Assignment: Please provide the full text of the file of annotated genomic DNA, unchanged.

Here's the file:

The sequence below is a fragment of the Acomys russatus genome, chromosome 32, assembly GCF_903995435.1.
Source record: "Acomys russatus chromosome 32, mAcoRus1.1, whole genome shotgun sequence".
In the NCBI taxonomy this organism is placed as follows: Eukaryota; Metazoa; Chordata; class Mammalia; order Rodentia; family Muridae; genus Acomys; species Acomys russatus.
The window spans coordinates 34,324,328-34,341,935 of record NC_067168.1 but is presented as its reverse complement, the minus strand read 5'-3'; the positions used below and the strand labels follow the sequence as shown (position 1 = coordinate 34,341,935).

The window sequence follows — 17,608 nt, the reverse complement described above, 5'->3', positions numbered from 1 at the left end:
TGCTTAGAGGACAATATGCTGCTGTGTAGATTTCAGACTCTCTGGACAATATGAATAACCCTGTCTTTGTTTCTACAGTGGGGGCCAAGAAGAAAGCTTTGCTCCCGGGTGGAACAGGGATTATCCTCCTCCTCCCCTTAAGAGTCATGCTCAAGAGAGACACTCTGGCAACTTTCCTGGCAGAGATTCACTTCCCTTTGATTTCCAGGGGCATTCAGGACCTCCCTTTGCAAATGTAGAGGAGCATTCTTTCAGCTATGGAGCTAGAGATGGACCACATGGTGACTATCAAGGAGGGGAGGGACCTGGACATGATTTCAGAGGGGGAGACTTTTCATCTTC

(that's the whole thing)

The sequence below is a fragment of the Acomys russatus genome, chromosome 32, assembly GCF_903995435.1.
Source record: "Acomys russatus chromosome 32, mAcoRus1.1, whole genome shotgun sequence".
In the NCBI taxonomy this organism is placed as follows: Eukaryota; Metazoa; Chordata; class Mammalia; order Rodentia; family Muridae; genus Acomys; species Acomys russatus.
The window spans coordinates 34,324,328-34,341,935 of record NC_067168.1 but is presented as its reverse complement, the minus strand read 5'-3'; the positions used below and the strand labels follow the sequence as shown (position 1 = coordinate 34,341,935).

The window sequence follows — 17,608 nt, the reverse complement described above, 5'->3', positions numbered from 1 at the left end:
TGCTTAGAGGACAATATGCTGCTGTGTAGATTTCAGACTCTCTGGACAATATGAATAACCCTGTCTTTGTTTCTACAGTGGGGGCCAAGAAGAAAGCTTTGCTCCCGGGTGGAACAGGGATTATCCTCCTCCTCCCCTTAAGAGTCATGCTCAAGAGAGACACTCTGGCAACTTTCCTGGCAGAGATTCACTTCCCTTTGATTTCCAGGGGCATTCAGGACCTCCCTTTGCAAATGTAGAGGAGCATTCTTTCAGCTATGGAGCTAGAGATGGACCACATGGTGACTATCAAGGAGGGGAGGGACCTGGACATGATTTCAGAGGGGGAGACTTTTCATCTTC